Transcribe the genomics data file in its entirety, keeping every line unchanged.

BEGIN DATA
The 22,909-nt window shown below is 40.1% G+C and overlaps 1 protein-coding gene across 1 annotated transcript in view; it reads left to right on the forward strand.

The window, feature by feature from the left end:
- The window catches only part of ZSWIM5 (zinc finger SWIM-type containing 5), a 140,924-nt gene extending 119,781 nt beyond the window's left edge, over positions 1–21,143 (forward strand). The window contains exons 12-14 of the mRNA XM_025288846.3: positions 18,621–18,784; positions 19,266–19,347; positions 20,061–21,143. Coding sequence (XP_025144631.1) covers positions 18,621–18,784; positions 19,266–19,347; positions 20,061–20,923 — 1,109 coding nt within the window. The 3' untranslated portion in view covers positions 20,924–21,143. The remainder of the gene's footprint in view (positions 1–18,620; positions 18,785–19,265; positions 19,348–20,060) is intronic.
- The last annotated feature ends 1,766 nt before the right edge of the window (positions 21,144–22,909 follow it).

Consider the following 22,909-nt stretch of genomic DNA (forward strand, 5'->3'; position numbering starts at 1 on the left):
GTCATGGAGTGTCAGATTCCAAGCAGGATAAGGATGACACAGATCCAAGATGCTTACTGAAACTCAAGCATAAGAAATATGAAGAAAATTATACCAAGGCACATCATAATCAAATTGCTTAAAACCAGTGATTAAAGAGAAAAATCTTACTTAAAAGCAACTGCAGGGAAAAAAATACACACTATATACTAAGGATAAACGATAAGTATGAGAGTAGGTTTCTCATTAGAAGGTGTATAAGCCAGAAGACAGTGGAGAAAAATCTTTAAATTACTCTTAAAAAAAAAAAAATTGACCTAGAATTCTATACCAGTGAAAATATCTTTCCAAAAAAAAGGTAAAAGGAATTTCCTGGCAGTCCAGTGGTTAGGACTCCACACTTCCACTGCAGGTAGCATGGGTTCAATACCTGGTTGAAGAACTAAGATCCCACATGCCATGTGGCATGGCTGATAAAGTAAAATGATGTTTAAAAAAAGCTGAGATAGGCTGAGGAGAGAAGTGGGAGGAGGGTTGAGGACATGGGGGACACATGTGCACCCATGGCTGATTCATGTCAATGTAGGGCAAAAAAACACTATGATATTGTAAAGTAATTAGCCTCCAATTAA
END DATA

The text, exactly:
The 22,909-nt window shown below is 40.1% G+C and overlaps 1 protein-coding gene across 1 annotated transcript in view; it reads left to right on the forward strand.

The window, feature by feature from the left end:
- The window catches only part of ZSWIM5 (zinc finger SWIM-type containing 5), a 140,924-nt gene extending 119,781 nt beyond the window's left edge, over positions 1–21,143 (forward strand). The window contains exons 12-14 of the mRNA XM_025288846.3: positions 18,621–18,784; positions 19,266–19,347; positions 20,061–21,143. Coding sequence (XP_025144631.1) covers positions 18,621–18,784; positions 19,266–19,347; positions 20,061–20,923 — 1,109 coding nt within the window. The 3' untranslated portion in view covers positions 20,924–21,143. The remainder of the gene's footprint in view (positions 1–18,620; positions 18,785–19,265; positions 19,348–20,060) is intronic.
- The last annotated feature ends 1,766 nt before the right edge of the window (positions 21,144–22,909 follow it).

Consider the following 22,909-nt stretch of genomic DNA (forward strand, 5'->3'; position numbering starts at 1 on the left):
GTCATGGAGTGTCAGATTCCAAGCAGGATAAGGATGACACAGATCCAAGATGCTTACTGAAACTCAAGCATAAGAAATATGAAGAAAATTATACCAAGGCACATCATAATCAAATTGCTTAAAACCAGTGATTAAAGAGAAAAATCTTACTTAAAAGCAACTGCAGGGAAAAAAATACACACTATATACTAAGGATAAACGATAAGTATGAGAGTAGGTTTCTCATTAGAAGGTGTATAAGCCAGAAGACAGTGGAGAAAAATCTTTAAATTACTCTTAAAAAAAAAAAAATTGACCTAGAATTCTATACCAGTGAAAATATCTTTCCAAAAAAAAGGTAAAAGGAATTTCCTGGCAGTCCAGTGGTTAGGACTCCACACTTCCACTGCAGGTAGCATGGGTTCAATACCTGGTTGAAGAACTAAGATCCCACATGCCATGTGGCATGGCTGATAAAGTAAAATGATGTTTAAAAAAAGCTGAGATAGGCTGAGGAGAGAAGTGGGAGGAGGGTTGAGGACATGGGGGACACATGTGCACCCATGGCTGATTCATGTCAATGTAGGGCAAAAAAACACTATGATATTGTAAAGTAATTAGCCTCCAATTAA